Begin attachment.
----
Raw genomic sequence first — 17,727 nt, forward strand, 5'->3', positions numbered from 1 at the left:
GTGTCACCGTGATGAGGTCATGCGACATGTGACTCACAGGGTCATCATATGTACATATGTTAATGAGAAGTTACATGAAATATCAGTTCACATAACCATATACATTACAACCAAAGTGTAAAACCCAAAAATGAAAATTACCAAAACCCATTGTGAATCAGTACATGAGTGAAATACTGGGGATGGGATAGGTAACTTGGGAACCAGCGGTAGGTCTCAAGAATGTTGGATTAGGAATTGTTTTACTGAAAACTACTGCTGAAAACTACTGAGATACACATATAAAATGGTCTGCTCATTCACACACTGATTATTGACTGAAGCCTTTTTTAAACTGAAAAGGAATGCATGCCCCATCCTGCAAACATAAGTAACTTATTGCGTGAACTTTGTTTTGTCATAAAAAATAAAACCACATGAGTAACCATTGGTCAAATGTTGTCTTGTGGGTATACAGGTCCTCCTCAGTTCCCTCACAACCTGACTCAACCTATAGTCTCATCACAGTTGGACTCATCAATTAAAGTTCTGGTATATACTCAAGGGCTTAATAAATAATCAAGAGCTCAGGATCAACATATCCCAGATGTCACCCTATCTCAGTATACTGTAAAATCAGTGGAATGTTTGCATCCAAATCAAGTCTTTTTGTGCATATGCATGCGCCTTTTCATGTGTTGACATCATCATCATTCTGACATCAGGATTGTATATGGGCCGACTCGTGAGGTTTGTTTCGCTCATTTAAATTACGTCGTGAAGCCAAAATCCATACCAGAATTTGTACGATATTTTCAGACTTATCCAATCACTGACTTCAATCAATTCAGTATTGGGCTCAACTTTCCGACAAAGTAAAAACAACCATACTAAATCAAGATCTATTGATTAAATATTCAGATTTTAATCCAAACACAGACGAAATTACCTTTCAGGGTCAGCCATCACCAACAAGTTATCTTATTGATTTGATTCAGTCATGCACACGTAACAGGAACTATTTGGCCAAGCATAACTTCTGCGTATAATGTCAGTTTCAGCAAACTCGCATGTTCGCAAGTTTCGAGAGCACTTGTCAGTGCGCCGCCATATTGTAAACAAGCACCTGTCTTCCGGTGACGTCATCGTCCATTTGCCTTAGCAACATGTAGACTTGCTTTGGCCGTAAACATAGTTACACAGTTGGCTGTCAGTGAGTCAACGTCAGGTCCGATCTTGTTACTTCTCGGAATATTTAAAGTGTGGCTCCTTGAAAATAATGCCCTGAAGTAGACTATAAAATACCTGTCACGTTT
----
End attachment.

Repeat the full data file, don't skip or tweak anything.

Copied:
Raw genomic sequence first — 17,727 nt, forward strand, 5'->3', positions numbered from 1 at the left:
GTGTCACCGTGATGAGGTCATGCGACATGTGACTCACAGGGTCATCATATGTACATATGTTAATGAGAAGTTACATGAAATATCAGTTCACATAACCATATACATTACAACCAAAGTGTAAAACCCAAAAATGAAAATTACCAAAACCCATTGTGAATCAGTACATGAGTGAAATACTGGGGATGGGATAGGTAACTTGGGAACCAGCGGTAGGTCTCAAGAATGTTGGATTAGGAATTGTTTTACTGAAAACTACTGCTGAAAACTACTGAGATACACATATAAAATGGTCTGCTCATTCACACACTGATTATTGACTGAAGCCTTTTTTAAACTGAAAAGGAATGCATGCCCCATCCTGCAAACATAAGTAACTTATTGCGTGAACTTTGTTTTGTCATAAAAAATAAAACCACATGAGTAACCATTGGTCAAATGTTGTCTTGTGGGTATACAGGTCCTCCTCAGTTCCCTCACAACCTGACTCAACCTATAGTCTCATCACAGTTGGACTCATCAATTAAAGTTCTGGTATATACTCAAGGGCTTAATAAATAATCAAGAGCTCAGGATCAACATATCCCAGATGTCACCCTATCTCAGTATACTGTAAAATCAGTGGAATGTTTGCATCCAAATCAAGTCTTTTTGTGCATATGCATGCGCCTTTTCATGTGTTGACATCATCATCATTCTGACATCAGGATTGTATATGGGCCGACTCGTGAGGTTTGTTTCGCTCATTTAAATTACGTCGTGAAGCCAAAATCCATACCAGAATTTGTACGATATTTTCAGACTTATCCAATCACTGACTTCAATCAATTCAGTATTGGGCTCAACTTTCCGACAAAGTAAAAACAACCATACTAAATCAAGATCTATTGATTAAATATTCAGATTTTAATCCAAACACAGACGAAATTACCTTTCAGGGTCAGCCATCACCAACAAGTTATCTTATTGATTTGATTCAGTCATGCACACGTAACAGGAACTATTTGGCCAAGCATAACTTCTGCGTATAATGTCAGTTTCAGCAAACTCGCATGTTCGCAAGTTTCGAGAGCACTTGTCAGTGCGCCGCCATATTGTAAACAAGCACCTGTCTTCCGGTGACGTCATCGTCCATTTGCCTTAGCAACATGTAGACTTGCTTTGGCCGTAAACATAGTTACACAGTTGGCTGTCAGTGAGTCAACGTCAGGTCCGATCTTGTTACTTCTCGGAATATTTAAAGTGTGGCTCCTTGAAAATAATGCCCTGAAGTAGACTATAAAATACCTGTCACGTTT